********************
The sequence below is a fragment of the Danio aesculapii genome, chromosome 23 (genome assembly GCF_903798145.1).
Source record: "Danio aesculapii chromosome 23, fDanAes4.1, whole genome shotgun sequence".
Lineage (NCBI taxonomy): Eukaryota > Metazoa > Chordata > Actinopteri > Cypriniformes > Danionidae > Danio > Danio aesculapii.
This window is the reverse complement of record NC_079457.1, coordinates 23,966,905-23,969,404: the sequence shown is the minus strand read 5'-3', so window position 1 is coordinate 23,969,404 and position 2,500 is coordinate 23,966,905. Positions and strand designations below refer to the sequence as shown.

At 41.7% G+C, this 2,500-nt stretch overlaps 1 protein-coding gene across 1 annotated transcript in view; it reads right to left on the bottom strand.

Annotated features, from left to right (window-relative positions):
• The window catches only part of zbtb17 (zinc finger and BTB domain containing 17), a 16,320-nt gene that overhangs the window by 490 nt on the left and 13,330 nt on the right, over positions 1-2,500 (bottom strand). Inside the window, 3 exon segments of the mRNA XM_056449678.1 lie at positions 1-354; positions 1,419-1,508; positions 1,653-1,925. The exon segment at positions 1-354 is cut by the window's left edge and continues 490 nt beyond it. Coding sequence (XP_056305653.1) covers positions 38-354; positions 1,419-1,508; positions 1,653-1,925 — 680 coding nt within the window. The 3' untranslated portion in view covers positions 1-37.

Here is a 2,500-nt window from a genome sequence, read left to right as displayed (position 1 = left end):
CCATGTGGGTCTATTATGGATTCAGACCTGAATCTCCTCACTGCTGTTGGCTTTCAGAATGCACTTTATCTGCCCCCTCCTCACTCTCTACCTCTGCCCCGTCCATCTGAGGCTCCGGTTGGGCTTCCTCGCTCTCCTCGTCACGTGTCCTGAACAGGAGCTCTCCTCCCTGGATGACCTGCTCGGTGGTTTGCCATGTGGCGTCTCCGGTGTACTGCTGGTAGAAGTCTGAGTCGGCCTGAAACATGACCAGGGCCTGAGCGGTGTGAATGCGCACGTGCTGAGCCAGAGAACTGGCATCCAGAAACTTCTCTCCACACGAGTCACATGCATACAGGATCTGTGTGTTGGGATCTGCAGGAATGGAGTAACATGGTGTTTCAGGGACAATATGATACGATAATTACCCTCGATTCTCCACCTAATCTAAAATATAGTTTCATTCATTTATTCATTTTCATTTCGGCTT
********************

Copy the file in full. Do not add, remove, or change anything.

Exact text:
The sequence below is a fragment of the Danio aesculapii genome, chromosome 23 (genome assembly GCF_903798145.1).
Source record: "Danio aesculapii chromosome 23, fDanAes4.1, whole genome shotgun sequence".
Lineage (NCBI taxonomy): Eukaryota > Metazoa > Chordata > Actinopteri > Cypriniformes > Danionidae > Danio > Danio aesculapii.
This window is the reverse complement of record NC_079457.1, coordinates 23,966,905-23,969,404: the sequence shown is the minus strand read 5'-3', so window position 1 is coordinate 23,969,404 and position 2,500 is coordinate 23,966,905. Positions and strand designations below refer to the sequence as shown.

At 41.7% G+C, this 2,500-nt stretch overlaps 1 protein-coding gene across 1 annotated transcript in view; it reads right to left on the bottom strand.

Annotated features, from left to right (window-relative positions):
• The window catches only part of zbtb17 (zinc finger and BTB domain containing 17), a 16,320-nt gene that overhangs the window by 490 nt on the left and 13,330 nt on the right, over positions 1-2,500 (bottom strand). Inside the window, 3 exon segments of the mRNA XM_056449678.1 lie at positions 1-354; positions 1,419-1,508; positions 1,653-1,925. The exon segment at positions 1-354 is cut by the window's left edge and continues 490 nt beyond it. Coding sequence (XP_056305653.1) covers positions 38-354; positions 1,419-1,508; positions 1,653-1,925 — 680 coding nt within the window. The 3' untranslated portion in view covers positions 1-37.

Here is a 2,500-nt window from a genome sequence, read left to right as displayed (position 1 = left end):
CCATGTGGGTCTATTATGGATTCAGACCTGAATCTCCTCACTGCTGTTGGCTTTCAGAATGCACTTTATCTGCCCCCTCCTCACTCTCTACCTCTGCCCCGTCCATCTGAGGCTCCGGTTGGGCTTCCTCGCTCTCCTCGTCACGTGTCCTGAACAGGAGCTCTCCTCCCTGGATGACCTGCTCGGTGGTTTGCCATGTGGCGTCTCCGGTGTACTGCTGGTAGAAGTCTGAGTCGGCCTGAAACATGACCAGGGCCTGAGCGGTGTGAATGCGCACGTGCTGAGCCAGAGAACTGGCATCCAGAAACTTCTCTCCACACGAGTCACATGCATACAGGATCTGTGTGTTGGGATCTGCAGGAATGGAGTAACATGGTGTTTCAGGGACAATATGATACGATAATTACCCTCGATTCTCCACCTAATCTAAAATATAGTTTCATTCATTTATTCATTTTCATTTCGGCTT